Alex Nunez, Forecast Earth Correspondent
Direct-injected gasoline engines are about to become much more prevalent in American cars, and next month's Detroit Auto Show will place a spotlight on the tech, with new engines set to be unveiled under the hoods of some of the 2010 models being rolled onstage. Over at GM, the next-gen Chevy Equinox gets an all-new engine lineup, with a 2.0-liter 4-cylinder making a 180 horsepower that should give the crossover utility vehicle highway fuel economy of 30 mpg. This will replace the current base engine, a 3.4L V6 that makes only 4 horsepower more than the incoming 4-banger. This is good progress.
The new Equinox's step-up engine also gets upgraded. Out goes the current 3.6L V6 that makes 264 horses. In comes a new 3.0L direct-injected V6 producing 255 horsepower. Direct injection allows automakers to run engines at a higher compression ratio, which translates into increased power and better efficiency, and cleaner emissions.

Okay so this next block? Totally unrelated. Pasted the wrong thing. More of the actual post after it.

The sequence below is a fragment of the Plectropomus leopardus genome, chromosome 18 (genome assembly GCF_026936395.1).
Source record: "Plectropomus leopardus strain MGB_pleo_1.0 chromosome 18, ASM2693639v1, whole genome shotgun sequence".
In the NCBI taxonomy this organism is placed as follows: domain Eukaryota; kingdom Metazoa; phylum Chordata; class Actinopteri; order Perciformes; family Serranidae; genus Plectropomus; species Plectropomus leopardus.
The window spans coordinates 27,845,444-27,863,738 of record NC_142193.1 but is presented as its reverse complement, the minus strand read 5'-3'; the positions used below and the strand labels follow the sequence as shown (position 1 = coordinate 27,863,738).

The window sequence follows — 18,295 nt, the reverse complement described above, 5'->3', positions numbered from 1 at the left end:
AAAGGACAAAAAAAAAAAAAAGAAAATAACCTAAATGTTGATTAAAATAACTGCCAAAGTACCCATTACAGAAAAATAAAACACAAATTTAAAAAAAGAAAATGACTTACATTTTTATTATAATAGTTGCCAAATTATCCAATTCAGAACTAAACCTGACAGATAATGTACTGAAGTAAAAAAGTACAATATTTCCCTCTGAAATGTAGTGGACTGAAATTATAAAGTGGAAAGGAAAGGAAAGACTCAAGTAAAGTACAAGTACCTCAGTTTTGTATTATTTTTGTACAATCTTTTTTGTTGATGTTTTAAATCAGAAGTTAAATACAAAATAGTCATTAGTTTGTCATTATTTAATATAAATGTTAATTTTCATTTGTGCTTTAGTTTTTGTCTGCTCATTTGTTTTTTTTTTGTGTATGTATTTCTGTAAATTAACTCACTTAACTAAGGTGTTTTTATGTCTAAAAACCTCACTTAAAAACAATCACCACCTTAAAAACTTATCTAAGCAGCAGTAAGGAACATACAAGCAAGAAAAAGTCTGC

Ford's in the game, too. With a new, turbocharged, direct-injected V6 headed for a number of vehicles, beginning with the Lincoln MKS. The addition of turbocharging allows the engine to make big, V8-style power without the gas guzzling nature of the larger engines. At Detroit, the automaker is widely expected to announce details surrounding a 4-cylinder turbo DI motor that should offer V6-level power with 4-cylinder fuel economy. The key here with gasoline direct-injected engines is that they help reduce weight, cut fuel consumption, and improve emissions without sacrificing the levels of power we're all accustomed to. It won't be long before this becomes the norm.
Alex Nunez is associate editor of Autoblog.com.